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HOME  > Past issues  > 2011 August 3 - 16  > 2011 World Conference against A&H Bombs in Nagasaki
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2011 August 3 - 16 [ANTI-N-ARMS]

2011 World Conference against A&H Bombs in Nagasaki

August 8 & 10, 2011
Opening plenary

On August 7 at the opening plenary of the World Conference against A & H Bombs-Nagasaki held in Nagasaki City, 7,800 participants, including delegates from overseas and across Japan, expressed their determination to submit to the U.N. General Assembly in autumn signatures collected from citizens demanding the start of negotiations for an international convention banning nuclear weapons.

Attending the conference on behalf of U.N. Secretary General Ban Ki-moon, Sergio de Queiroz Duarte, U.N. High Representative for Disarmament Affairs, in his speech said that nuclear weapons serve to deepen mistrust among nations which leads to proliferation. He encouraged participants by saying, “All of you here today are doing exactly what you should be doing. In these various ways, you are making your voices heard in your society and throughout the world.”

Japan Council against A & H Bombs (Japan Gensuikyo) Representative Director Taka Hiroshi announced that in preparation for the World Conference, people had collected 548,244 signatures in support of an international signature drive calling on all states to start negotiations for a nuclear weapons ban treaty.

He handed over to Duarte a written request to the United Nations to accept the signatures collected from the Japanese people.

As guest speakers, Nagasaki City Mayor Taue Tomihisa and Japanese Communist Party Chair Shii Kazuo delivered speeches. (For Shii speech, see separate item.)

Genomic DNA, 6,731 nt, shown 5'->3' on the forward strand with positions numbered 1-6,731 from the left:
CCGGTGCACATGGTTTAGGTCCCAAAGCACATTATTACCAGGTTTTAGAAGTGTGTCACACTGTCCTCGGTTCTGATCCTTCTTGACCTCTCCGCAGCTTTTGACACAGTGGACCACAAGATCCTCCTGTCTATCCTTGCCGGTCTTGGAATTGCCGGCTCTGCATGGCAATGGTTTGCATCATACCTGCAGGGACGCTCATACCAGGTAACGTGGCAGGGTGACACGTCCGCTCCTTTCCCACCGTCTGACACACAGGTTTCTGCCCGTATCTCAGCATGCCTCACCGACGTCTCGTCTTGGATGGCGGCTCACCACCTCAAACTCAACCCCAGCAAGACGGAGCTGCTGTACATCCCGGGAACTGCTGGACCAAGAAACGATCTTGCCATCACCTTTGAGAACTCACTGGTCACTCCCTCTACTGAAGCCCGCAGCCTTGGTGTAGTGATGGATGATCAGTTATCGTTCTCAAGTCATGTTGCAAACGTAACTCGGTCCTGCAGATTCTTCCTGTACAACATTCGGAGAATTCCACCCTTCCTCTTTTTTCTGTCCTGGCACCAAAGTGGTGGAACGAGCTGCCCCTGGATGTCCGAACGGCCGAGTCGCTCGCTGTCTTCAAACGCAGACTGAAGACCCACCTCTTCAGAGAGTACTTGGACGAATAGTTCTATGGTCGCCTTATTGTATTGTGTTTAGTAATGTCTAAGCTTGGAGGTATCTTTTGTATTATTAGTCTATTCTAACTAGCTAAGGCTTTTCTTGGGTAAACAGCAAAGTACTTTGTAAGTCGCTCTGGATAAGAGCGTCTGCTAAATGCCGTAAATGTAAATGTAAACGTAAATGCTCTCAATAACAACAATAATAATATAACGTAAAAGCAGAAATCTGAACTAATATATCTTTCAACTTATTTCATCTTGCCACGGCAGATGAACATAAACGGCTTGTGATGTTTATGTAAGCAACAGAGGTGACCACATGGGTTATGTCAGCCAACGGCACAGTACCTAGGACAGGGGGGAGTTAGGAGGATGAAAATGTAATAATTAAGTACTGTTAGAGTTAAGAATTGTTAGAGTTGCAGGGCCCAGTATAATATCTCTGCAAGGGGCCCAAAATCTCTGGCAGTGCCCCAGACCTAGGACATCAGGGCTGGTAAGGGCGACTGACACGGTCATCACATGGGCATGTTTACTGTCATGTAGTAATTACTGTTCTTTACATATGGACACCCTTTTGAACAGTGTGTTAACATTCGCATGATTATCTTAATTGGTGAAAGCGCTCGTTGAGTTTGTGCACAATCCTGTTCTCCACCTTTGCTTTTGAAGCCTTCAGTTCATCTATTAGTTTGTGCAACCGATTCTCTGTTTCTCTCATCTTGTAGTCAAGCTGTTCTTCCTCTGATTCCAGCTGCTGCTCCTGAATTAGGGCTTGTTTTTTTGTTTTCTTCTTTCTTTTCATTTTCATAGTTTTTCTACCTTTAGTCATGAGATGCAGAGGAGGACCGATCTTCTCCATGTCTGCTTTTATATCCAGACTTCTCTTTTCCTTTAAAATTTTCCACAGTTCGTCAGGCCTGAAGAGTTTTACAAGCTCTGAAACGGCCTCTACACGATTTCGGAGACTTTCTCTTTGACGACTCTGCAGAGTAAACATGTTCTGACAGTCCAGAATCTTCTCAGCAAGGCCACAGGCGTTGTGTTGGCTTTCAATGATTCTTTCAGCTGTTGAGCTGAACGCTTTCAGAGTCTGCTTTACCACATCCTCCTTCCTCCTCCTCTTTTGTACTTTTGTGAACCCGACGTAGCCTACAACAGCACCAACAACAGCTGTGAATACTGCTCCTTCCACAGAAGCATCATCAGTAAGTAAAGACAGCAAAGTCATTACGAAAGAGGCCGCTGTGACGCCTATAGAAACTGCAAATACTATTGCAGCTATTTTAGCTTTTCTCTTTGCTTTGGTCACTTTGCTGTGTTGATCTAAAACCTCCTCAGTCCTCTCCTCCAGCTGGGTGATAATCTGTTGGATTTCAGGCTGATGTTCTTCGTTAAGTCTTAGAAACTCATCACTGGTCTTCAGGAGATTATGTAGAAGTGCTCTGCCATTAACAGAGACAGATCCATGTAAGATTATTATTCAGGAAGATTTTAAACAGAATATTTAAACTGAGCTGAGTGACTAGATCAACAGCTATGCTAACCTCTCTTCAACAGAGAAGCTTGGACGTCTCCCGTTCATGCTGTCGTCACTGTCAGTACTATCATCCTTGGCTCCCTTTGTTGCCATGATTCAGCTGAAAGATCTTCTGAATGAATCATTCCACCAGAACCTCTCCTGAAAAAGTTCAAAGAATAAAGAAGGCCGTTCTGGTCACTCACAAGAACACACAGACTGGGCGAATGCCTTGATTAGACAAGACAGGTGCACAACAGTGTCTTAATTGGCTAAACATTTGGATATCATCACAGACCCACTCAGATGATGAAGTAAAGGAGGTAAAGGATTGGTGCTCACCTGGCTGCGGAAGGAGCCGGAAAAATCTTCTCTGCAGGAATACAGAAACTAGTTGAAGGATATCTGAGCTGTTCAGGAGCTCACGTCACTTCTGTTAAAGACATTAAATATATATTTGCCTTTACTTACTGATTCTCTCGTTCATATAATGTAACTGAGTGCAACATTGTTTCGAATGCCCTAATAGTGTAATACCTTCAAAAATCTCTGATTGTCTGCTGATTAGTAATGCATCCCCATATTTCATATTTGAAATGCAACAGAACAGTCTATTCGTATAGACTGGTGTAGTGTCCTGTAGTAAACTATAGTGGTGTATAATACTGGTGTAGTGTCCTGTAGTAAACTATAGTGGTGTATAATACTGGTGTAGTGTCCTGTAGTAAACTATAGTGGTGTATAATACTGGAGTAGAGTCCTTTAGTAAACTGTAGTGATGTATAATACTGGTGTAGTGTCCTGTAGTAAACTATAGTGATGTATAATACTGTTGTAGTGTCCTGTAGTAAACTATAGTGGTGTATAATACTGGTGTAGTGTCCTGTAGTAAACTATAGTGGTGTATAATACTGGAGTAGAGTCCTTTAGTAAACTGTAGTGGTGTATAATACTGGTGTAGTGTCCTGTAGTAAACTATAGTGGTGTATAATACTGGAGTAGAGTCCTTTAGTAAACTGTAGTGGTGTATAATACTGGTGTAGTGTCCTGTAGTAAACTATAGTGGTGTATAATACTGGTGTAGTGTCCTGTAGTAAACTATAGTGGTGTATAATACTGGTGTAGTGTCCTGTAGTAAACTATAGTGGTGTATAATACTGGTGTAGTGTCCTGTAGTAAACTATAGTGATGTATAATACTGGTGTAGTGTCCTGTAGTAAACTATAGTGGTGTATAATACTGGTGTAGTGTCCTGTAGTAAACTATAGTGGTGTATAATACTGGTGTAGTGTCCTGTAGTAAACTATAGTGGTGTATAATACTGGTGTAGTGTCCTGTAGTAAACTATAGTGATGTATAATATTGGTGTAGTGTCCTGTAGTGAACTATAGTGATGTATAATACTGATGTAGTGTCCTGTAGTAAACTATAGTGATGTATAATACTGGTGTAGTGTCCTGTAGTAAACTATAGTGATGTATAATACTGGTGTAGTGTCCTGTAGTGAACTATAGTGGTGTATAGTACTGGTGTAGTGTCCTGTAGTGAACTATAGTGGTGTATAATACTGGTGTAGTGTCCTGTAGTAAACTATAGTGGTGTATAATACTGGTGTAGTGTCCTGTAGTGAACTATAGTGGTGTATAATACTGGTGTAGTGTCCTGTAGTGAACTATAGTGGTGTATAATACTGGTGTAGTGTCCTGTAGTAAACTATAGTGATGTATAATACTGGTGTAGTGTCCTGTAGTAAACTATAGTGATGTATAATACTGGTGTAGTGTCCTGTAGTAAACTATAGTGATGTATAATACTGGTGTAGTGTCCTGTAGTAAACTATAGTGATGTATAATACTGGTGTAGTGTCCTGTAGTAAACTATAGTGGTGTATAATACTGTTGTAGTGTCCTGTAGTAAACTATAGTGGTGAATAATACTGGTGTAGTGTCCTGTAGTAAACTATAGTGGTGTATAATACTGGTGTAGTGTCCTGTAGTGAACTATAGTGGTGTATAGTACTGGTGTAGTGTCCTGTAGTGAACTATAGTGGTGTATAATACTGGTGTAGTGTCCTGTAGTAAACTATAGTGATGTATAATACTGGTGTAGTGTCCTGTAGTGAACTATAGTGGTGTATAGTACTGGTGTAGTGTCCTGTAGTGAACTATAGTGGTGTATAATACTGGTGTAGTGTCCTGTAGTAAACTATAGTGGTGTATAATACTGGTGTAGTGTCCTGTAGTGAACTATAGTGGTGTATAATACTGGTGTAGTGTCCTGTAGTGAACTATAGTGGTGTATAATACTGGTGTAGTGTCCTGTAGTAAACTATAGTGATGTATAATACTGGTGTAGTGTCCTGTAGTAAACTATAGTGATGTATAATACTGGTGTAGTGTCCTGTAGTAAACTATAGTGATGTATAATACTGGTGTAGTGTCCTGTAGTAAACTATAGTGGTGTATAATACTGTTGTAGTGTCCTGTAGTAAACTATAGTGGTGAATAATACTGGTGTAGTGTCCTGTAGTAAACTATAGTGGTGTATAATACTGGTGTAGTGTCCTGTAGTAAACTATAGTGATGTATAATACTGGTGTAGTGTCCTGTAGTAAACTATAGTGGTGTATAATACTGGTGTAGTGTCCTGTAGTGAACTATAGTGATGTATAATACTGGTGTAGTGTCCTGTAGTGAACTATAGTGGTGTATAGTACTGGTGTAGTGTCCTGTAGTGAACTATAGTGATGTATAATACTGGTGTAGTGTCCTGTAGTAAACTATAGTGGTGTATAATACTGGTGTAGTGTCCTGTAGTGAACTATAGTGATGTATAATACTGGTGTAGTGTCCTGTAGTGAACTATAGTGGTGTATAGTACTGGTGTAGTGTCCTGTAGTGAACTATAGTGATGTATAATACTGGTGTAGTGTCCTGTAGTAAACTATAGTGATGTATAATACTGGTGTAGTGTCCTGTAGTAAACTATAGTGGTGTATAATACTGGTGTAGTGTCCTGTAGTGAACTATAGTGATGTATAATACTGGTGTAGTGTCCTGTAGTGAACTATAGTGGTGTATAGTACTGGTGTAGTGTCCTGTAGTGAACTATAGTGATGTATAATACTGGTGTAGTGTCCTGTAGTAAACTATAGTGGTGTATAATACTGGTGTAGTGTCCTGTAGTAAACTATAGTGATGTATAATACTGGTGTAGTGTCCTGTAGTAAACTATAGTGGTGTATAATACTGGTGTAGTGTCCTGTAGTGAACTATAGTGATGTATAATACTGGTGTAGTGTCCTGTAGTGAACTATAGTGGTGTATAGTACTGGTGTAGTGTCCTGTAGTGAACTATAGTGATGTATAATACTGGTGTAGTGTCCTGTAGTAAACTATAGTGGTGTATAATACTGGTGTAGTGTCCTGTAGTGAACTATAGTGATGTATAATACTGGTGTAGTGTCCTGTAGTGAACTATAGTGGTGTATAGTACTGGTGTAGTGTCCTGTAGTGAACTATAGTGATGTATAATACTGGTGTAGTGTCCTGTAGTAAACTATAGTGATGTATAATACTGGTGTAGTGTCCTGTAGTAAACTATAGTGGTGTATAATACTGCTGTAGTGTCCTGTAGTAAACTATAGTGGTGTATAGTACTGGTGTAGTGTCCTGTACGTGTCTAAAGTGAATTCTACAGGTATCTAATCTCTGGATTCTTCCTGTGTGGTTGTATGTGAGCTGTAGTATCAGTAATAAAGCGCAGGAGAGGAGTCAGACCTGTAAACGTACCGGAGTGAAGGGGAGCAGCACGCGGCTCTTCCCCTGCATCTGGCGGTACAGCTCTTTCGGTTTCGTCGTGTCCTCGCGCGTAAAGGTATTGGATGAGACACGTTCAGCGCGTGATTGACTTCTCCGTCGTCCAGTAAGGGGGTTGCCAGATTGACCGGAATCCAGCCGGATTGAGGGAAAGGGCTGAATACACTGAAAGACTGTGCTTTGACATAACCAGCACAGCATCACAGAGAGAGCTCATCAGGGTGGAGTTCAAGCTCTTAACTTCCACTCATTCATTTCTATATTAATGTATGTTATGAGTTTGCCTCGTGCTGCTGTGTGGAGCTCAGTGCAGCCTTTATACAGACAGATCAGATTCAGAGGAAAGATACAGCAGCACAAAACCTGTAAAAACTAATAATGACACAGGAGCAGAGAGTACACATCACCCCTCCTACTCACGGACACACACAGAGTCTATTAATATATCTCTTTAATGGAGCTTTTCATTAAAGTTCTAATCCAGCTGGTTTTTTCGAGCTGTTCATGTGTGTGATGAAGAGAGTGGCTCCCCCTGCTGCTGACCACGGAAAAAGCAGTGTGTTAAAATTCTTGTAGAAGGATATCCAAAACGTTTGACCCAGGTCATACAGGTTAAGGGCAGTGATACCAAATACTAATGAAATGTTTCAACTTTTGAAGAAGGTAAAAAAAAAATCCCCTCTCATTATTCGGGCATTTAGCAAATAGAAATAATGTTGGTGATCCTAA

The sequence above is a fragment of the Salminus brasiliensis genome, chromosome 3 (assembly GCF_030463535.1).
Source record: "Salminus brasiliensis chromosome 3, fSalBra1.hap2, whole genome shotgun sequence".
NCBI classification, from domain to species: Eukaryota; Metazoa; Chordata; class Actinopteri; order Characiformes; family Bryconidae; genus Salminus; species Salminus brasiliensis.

Government representatives of Egypt, Mexico, and Venezuela as well as overseas delegates from the U.S., Germany, South Korea, Guam, and Britain gave remarks.

Closing plenary

About 7,800 participants from Japan and abroad, at the closing plenary of the 2011 World Conference against Atomic and Hydrogen Bombs in Nagasaki City on August 9, confirmed their commitment to a united effort to work for the abolition of nuclear weapons and the withdrawal from nuclear power generation.

This year, more than half the participants were youth. The conference adopted a resolution, “Appeal from Nagasaki”, calling for solidarity in the international signature-collection drive, “Appeal for a Total Ban on Nuclear Weapons”, together with the movement call to urge the Japanese government to break away from nuclear power generation.

At 11:02a.m., the exact moment of the atomic bombing of Nagasaki, all the participants offered one minute of silent rememberance to the victims.

A large delegation from Aomori, Iwate, Miyagi, Fukushima, and Ibaraki prefectures appeared on the stage to express their determination to restore communities and help reconstruct from the 3.11 disaster as well as to embark on actions to demand that the government compensate all the nuclear accident evacuees.

Delegates from the U.S., Russia, Tahiti, the International Peace Bureau, and the Philippines spoke on stage of the reality of radiation contamination caused by nuclear tests and facilities.

Mohamed Ezzeldine Abdel-Moneim, special advisor of the Arab League, applauded the Japanese peace movements as a foundation of the world peace movement.
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